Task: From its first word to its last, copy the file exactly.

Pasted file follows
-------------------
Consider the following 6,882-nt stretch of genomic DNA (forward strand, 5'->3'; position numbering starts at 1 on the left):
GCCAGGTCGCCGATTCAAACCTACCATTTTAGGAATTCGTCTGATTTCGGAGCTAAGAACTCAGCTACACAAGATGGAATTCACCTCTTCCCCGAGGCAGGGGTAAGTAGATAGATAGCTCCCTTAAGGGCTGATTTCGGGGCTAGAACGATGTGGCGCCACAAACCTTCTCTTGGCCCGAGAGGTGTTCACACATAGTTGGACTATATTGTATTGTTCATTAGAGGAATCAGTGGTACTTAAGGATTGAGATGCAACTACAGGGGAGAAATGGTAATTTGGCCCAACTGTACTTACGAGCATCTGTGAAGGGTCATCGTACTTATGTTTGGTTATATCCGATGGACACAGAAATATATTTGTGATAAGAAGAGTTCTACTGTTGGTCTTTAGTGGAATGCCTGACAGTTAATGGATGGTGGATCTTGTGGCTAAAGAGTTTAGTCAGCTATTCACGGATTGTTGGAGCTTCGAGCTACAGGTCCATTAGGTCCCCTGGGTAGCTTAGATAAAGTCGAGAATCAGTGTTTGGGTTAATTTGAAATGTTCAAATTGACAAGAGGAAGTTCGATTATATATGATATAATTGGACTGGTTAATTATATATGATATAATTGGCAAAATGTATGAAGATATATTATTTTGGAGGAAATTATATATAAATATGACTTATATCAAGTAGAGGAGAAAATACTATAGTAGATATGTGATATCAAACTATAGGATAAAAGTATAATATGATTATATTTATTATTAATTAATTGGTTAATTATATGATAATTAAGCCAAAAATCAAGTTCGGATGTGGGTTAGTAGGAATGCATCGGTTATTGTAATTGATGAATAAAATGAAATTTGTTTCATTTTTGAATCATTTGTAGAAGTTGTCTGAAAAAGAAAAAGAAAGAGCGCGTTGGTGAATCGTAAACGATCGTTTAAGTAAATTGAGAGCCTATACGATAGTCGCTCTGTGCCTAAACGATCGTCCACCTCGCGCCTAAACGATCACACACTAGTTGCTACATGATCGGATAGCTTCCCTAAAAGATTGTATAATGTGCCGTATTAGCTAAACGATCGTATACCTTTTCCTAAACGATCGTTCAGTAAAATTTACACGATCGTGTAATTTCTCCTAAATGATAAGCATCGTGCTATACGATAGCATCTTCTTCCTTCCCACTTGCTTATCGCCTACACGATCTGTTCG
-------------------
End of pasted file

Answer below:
Consider the following 6,882-nt stretch of genomic DNA (forward strand, 5'->3'; position numbering starts at 1 on the left):
GCCAGGTCGCCGATTCAAACCTACCATTTTAGGAATTCGTCTGATTTCGGAGCTAAGAACTCAGCTACACAAGATGGAATTCACCTCTTCCCCGAGGCAGGGGTAAGTAGATAGATAGCTCCCTTAAGGGCTGATTTCGGGGCTAGAACGATGTGGCGCCACAAACCTTCTCTTGGCCCGAGAGGTGTTCACACATAGTTGGACTATATTGTATTGTTCATTAGAGGAATCAGTGGTACTTAAGGATTGAGATGCAACTACAGGGGAGAAATGGTAATTTGGCCCAACTGTACTTACGAGCATCTGTGAAGGGTCATCGTACTTATGTTTGGTTATATCCGATGGACACAGAAATATATTTGTGATAAGAAGAGTTCTACTGTTGGTCTTTAGTGGAATGCCTGACAGTTAATGGATGGTGGATCTTGTGGCTAAAGAGTTTAGTCAGCTATTCACGGATTGTTGGAGCTTCGAGCTACAGGTCCATTAGGTCCCCTGGGTAGCTTAGATAAAGTCGAGAATCAGTGTTTGGGTTAATTTGAAATGTTCAAATTGACAAGAGGAAGTTCGATTATATATGATATAATTGGACTGGTTAATTATATATGATATAATTGGCAAAATGTATGAAGATATATTATTTTGGAGGAAATTATATATAAATATGACTTATATCAAGTAGAGGAGAAAATACTATAGTAGATATGTGATATCAAACTATAGGATAAAAGTATAATATGATTATATTTATTATTAATTAATTGGTTAATTATATGATAATTAAGCCAAAAATCAAGTTCGGATGTGGGTTAGTAGGAATGCATCGGTTATTGTAATTGATGAATAAAATGAAATTTGTTTCATTTTTGAATCATTTGTAGAAGTTGTCTGAAAAAGAAAAAGAAAGAGCGCGTTGGTGAATCGTAAACGATCGTTTAAGTAAATTGAGAGCCTATACGATAGTCGCTCTGTGCCTAAACGATCGTCCACCTCGCGCCTAAACGATCACACACTAGTTGCTACATGATCGGATAGCTTCCCTAAAAGATTGTATAATGTGCCGTATTAGCTAAACGATCGTATACCTTTTCCTAAACGATCGTTCAGTAAAATTTACACGATCGTGTAATTTCTCCTAAATGATAAGCATCGTGCTATACGATAGCATCTTCTTCCTTCCCACTTGCTTATCGCCTACACGATCTGTTCG